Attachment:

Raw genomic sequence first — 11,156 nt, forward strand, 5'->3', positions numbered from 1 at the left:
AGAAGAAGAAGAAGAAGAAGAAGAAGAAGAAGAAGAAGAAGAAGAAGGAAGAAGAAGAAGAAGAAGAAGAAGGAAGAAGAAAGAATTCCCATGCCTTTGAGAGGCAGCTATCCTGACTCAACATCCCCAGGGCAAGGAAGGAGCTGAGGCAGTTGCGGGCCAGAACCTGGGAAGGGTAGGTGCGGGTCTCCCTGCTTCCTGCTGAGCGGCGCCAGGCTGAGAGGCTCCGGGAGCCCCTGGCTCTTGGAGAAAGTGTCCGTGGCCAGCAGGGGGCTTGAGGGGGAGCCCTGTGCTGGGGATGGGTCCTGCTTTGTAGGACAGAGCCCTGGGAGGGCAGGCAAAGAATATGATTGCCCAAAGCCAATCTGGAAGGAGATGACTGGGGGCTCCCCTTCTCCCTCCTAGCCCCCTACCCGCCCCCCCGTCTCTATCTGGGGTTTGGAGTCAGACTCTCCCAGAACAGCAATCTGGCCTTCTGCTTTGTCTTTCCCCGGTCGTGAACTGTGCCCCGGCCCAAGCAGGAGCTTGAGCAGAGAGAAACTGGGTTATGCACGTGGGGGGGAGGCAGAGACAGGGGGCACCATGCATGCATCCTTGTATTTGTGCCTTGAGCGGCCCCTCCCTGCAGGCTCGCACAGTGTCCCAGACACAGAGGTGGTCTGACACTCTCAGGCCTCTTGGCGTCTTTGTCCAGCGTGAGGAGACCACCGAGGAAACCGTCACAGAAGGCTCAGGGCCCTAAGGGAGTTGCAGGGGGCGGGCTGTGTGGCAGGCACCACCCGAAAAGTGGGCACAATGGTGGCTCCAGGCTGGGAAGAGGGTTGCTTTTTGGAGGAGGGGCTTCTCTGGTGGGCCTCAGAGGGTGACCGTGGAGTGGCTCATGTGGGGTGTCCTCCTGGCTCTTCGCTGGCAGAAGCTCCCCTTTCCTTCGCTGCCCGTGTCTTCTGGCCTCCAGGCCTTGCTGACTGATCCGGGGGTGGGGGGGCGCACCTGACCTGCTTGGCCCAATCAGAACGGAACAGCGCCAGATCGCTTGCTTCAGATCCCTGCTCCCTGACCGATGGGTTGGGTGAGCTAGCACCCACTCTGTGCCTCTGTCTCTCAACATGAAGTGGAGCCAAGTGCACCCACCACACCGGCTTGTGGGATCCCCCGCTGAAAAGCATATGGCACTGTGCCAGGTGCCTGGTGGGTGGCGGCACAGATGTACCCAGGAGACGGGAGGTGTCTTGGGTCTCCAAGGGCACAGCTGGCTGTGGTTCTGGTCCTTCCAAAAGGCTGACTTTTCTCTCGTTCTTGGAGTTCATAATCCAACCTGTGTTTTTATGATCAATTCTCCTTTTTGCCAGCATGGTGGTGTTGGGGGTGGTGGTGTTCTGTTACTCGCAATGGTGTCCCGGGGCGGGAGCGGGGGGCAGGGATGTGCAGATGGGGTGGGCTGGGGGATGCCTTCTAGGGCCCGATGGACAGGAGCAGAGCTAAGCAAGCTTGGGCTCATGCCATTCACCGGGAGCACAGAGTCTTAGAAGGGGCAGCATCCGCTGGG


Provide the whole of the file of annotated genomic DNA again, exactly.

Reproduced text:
Raw genomic sequence first — 11,156 nt, forward strand, 5'->3', positions numbered from 1 at the left:
AGAAGAAGAAGAAGAAGAAGAAGAAGAAGAAGAAGAAGAAGAAGAAGGAAGAAGAAGAAGAAGAAGAAGAAGGAAGAAGAAAGAATTCCCATGCCTTTGAGAGGCAGCTATCCTGACTCAACATCCCCAGGGCAAGGAAGGAGCTGAGGCAGTTGCGGGCCAGAACCTGGGAAGGGTAGGTGCGGGTCTCCCTGCTTCCTGCTGAGCGGCGCCAGGCTGAGAGGCTCCGGGAGCCCCTGGCTCTTGGAGAAAGTGTCCGTGGCCAGCAGGGGGCTTGAGGGGGAGCCCTGTGCTGGGGATGGGTCCTGCTTTGTAGGACAGAGCCCTGGGAGGGCAGGCAAAGAATATGATTGCCCAAAGCCAATCTGGAAGGAGATGACTGGGGGCTCCCCTTCTCCCTCCTAGCCCCCTACCCGCCCCCCCGTCTCTATCTGGGGTTTGGAGTCAGACTCTCCCAGAACAGCAATCTGGCCTTCTGCTTTGTCTTTCCCCGGTCGTGAACTGTGCCCCGGCCCAAGCAGGAGCTTGAGCAGAGAGAAACTGGGTTATGCACGTGGGGGGGAGGCAGAGACAGGGGGCACCATGCATGCATCCTTGTATTTGTGCCTTGAGCGGCCCCTCCCTGCAGGCTCGCACAGTGTCCCAGACACAGAGGTGGTCTGACACTCTCAGGCCTCTTGGCGTCTTTGTCCAGCGTGAGGAGACCACCGAGGAAACCGTCACAGAAGGCTCAGGGCCCTAAGGGAGTTGCAGGGGGCGGGCTGTGTGGCAGGCACCACCCGAAAAGTGGGCACAATGGTGGCTCCAGGCTGGGAAGAGGGTTGCTTTTTGGAGGAGGGGCTTCTCTGGTGGGCCTCAGAGGGTGACCGTGGAGTGGCTCATGTGGGGTGTCCTCCTGGCTCTTCGCTGGCAGAAGCTCCCCTTTCCTTCGCTGCCCGTGTCTTCTGGCCTCCAGGCCTTGCTGACTGATCCGGGGGTGGGGGGGCGCACCTGACCTGCTTGGCCCAATCAGAACGGAACAGCGCCAGATCGCTTGCTTCAGATCCCTGCTCCCTGACCGATGGGTTGGGTGAGCTAGCACCCACTCTGTGCCTCTGTCTCTCAACATGAAGTGGAGCCAAGTGCACCCACCACACCGGCTTGTGGGATCCCCCGCTGAAAAGCATATGGCACTGTGCCAGGTGCCTGGTGGGTGGCGGCACAGATGTACCCAGGAGACGGGAGGTGTCTTGGGTCTCCAAGGGCACAGCTGGCTGTGGTTCTGGTCCTTCCAAAAGGCTGACTTTTCTCTCGTTCTTGGAGTTCATAATCCAACCTGTGTTTTTATGATCAATTCTCCTTTTTGCCAGCATGGTGGTGTTGGGGGTGGTGGTGTTCTGTTACTCGCAATGGTGTCCCGGGGCGGGAGCGGGGGGCAGGGATGTGCAGATGGGGTGGGCTGGGGGATGCCTTCTAGGGCCCGATGGACAGGAGCAGAGCTAAGCAAGCTTGGGCTCATGCCATTCACCGGGAGCACAGAGTCTTAGAAGGGGCAGCATCCGCTGGG